Winter approaches

It’s here. It’s happening. In the frozen flows from the outdoor pipe, the biting wind, the stinging in your hands as you fumble too late for gloves: the much warned-about winter is advancing. I’m writing this blog curled under a blanket on the sofa, clasping some life-preserving Tetley tea. Give it a couple more weeks and I might even consider a scarf.

At least the lights are out

At least the lights are out

At Ellen’s Master of Peppers chilli-making competition on Saturday, Agata and I celebrated being here for five months already. Time really has gone so quickly! (“Don’t blog about this as if all Americans hold chilli-making competitions,” warned Kristina. “And don’t blog that I told you not to, either!”. I’ve officially been here long enough that people are wary of my misreporting… now isn’t that something?)

Last week I also saw two more Common Room promoted plays. The first, Strandline, was an adaptation of a Northern Irish play from a few years ago, and was somewhat… confusing. It’s a shame when you leave a theatre wishing rather meekly for a bit more exposition of the plot: gets in the way of all those emotions you’re supposed to be having. I got more out of Watch on the Rhine (featuring friend-of-the-blog John Stokvis), and not just because of the lovely set, with seats scattered in all four corners of the fancy country house living room. This play dates back to 1941, as an anti-Nazi rallying call for an America not yet at war. It’s not exactly the most subtle of messages: if it was written today, I’m not sure I could stand the strength of the halo which beams from the anti-fascist hero and his too-perfect family. But as a piece of history, it was thought provoking.


When we were young, my dad made sure we watched 2001: A Space Odyssey and Contact. I think he was always a bit disappointed that the promised near-future of spaceships and moon bases from his childhood never really came to pass (yet). But in these films – and it’s so rare to find this kind of sci-fi on screen – it was still possible to believe in a future for human beings among the stars.

I just got back from seeing Interstellar with Nolan, Saujanya and Chris, without knowing much about it in advance. And I have to say, for me, this is that film for our generation. It’s a stunning achievement. A masterpiece. It’s visually beautiful, of course, but unlike Gravity there’s so much more to it than that. This film trusts trusts its audience enough to play things out with sufficient scope to tell a very fine story. If you can’t tell, I loved it, and I’m very grateful that it got made.

That said, I can see this one dividing opinion. If you don’t love it, and it won’t be for everyone, three hours is a long time to sit through a movie. But for me, it was also the perfect afternoon build-up to the Doctor Who finale tonight. Exciting! Today is a good day.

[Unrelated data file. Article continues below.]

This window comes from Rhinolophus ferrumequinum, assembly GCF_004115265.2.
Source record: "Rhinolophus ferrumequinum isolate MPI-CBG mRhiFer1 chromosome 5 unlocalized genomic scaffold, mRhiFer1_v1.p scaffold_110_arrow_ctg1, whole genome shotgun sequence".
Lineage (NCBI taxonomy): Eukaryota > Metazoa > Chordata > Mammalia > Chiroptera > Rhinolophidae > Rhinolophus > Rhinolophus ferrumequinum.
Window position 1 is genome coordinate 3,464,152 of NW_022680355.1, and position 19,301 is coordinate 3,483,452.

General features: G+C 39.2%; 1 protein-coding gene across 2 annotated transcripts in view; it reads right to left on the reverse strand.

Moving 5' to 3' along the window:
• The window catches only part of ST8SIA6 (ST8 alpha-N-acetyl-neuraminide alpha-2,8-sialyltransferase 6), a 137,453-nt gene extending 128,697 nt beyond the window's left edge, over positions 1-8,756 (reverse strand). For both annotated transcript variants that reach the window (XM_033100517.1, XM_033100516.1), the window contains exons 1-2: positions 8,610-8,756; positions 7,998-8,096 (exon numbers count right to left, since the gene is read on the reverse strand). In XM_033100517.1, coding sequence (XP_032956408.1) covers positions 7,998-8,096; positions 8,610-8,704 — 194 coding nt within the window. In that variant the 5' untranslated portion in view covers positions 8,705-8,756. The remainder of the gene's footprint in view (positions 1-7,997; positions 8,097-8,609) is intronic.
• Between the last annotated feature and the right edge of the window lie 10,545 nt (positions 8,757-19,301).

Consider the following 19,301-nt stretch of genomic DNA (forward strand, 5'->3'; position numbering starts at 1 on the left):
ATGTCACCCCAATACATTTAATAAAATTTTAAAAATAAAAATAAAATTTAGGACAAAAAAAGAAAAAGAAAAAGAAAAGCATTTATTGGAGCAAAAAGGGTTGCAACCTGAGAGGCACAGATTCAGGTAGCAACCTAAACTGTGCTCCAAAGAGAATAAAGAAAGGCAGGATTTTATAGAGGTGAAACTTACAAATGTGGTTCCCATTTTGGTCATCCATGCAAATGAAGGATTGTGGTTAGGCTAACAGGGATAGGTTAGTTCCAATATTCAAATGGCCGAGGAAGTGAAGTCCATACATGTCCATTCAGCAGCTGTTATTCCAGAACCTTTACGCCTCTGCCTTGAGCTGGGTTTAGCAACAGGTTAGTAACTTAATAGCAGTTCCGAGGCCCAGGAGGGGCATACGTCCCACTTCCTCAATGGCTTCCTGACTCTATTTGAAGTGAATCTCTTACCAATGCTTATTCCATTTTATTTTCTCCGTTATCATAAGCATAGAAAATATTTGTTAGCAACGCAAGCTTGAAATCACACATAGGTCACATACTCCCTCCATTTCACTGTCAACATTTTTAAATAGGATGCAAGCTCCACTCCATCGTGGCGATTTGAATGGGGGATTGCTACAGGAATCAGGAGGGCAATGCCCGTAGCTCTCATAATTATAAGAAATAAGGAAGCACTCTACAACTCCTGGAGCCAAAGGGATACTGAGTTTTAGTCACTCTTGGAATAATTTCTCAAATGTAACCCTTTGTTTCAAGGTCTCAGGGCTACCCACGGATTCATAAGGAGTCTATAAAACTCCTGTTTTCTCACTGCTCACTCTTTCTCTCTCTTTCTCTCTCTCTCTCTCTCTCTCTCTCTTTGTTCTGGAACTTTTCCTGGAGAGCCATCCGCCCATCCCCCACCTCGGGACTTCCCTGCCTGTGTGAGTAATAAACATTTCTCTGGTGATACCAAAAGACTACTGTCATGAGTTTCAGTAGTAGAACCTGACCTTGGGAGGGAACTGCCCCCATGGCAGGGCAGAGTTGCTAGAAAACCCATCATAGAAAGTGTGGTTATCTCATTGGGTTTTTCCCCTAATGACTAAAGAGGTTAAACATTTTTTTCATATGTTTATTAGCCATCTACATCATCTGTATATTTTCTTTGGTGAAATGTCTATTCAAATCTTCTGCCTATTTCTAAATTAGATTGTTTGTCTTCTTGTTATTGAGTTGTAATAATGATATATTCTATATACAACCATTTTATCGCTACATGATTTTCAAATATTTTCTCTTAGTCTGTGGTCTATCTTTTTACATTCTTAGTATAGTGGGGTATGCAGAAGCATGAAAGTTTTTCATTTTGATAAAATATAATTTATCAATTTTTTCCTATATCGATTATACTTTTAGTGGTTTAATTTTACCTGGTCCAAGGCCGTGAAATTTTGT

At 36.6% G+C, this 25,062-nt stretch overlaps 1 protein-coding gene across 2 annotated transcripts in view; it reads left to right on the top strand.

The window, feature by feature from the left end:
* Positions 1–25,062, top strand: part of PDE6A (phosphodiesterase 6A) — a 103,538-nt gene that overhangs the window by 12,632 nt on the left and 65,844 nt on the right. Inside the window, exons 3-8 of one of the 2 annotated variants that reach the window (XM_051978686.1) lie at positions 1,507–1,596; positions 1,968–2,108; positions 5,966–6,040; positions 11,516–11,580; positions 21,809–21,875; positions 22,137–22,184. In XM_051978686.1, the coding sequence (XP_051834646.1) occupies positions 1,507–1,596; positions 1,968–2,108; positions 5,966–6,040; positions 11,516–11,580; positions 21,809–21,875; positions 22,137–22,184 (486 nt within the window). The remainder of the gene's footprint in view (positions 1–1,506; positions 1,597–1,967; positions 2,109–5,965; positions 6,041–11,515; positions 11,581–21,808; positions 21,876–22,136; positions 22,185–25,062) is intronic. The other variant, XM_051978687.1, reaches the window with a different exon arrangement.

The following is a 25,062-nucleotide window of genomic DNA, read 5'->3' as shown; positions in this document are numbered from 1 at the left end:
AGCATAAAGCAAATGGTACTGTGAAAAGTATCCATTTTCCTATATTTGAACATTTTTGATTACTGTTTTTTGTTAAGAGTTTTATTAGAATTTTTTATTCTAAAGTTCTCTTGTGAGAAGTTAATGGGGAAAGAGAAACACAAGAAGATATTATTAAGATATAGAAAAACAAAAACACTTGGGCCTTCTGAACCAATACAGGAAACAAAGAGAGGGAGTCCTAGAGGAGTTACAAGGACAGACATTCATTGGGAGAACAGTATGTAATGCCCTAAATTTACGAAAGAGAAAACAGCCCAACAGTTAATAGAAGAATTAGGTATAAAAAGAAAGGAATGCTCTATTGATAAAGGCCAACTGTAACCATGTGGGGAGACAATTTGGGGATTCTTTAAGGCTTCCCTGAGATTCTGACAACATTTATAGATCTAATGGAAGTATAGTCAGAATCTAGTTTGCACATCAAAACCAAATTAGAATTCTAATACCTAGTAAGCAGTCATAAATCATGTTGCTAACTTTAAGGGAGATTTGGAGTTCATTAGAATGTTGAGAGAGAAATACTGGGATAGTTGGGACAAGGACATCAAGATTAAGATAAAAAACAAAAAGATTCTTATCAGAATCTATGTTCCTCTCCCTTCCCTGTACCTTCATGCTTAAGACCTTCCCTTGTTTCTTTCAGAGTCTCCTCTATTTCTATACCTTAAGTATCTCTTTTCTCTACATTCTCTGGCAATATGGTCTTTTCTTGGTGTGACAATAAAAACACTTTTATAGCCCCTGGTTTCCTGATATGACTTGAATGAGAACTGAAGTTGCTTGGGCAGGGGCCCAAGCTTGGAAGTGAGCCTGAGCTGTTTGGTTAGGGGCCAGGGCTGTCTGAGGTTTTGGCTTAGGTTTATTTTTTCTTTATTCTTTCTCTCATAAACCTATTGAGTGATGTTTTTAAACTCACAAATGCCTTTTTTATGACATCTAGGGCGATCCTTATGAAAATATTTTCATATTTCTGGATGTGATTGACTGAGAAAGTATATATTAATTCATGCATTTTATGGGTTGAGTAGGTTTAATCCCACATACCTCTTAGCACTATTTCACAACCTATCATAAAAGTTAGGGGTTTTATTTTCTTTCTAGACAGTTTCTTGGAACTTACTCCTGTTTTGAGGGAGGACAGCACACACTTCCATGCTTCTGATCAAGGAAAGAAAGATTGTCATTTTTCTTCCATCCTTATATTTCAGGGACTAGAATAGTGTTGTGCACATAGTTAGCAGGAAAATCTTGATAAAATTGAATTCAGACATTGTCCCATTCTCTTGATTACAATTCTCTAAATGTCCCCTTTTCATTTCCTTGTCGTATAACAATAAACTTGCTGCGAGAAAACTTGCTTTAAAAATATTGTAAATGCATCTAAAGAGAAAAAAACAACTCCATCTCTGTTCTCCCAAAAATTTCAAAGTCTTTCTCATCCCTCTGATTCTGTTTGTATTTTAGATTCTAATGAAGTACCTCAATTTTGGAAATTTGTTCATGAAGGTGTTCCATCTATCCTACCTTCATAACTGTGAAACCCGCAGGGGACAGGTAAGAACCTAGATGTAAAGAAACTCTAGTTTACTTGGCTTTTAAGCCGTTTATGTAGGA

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Routine fluctuations in The Force

It’s been a good week for experiencing some more American institutions. Halloween is, of course, a famously big deal here although I can’t say I really threw myself whole-heartedly into the dressing up. Still, after sushi a group of us went back to Nisreen’s (last seen back in December!) to watch The Empire Strikes Back.

My problem with Star Wars, which I should probably keep in my head more often, is that I’m about 80% on the side of the Empire. Sure, blowing up a planet certainly looks bad, but that would be true of almost any military action if you overlaid sinister music on top of it. And while they might pose as romantic freedom fighters, I’m not sure dissolving a galactic empire is wise or desirable. Perhaps the new sequels could adopt a more Fabian approach to fighting the Dark Side.

Just in case CNN didn't provide enough maps

Just in case CNN didn’t provide enough maps

Speaking of battling against an unstoppable evil force, on Tuesday night I dressed all in blue, bought a load of Blue Moon and sat with Randi to watch the Midterm elections. It didn’t do much good, although it was hard to summon up the feeling that much was at stake anyway. American politics is like playing a giant (and very expensive) slot machine, which you get to spin every few years, but unless all the reels happen to line up with matching parties you don’t actually win anything.

Say what you like about the Empire, but at least Darth Vader wouldn’t subject you to campaign ads.

Boo for: Hershey’s. Billy bought me some after I complained it tasted like vomit, just to see if I had changed my mind. I hadn’t.

Yay for: Brother Matthew, who we waylaid outside the nearby church because we wanted to check if the standard answer to “but why exactly did God want to create the universe in the first place?” was going to be love. (Spoiler alert: it was.) Significantly less yay for the anti-abortion posters inside, bragging about how many abortion centres they’ve successfully closed.

Some of my phrases which have required explaining recently:

  • Much of a muchness
  • A whole other kettle of fish
  • Going hell for leather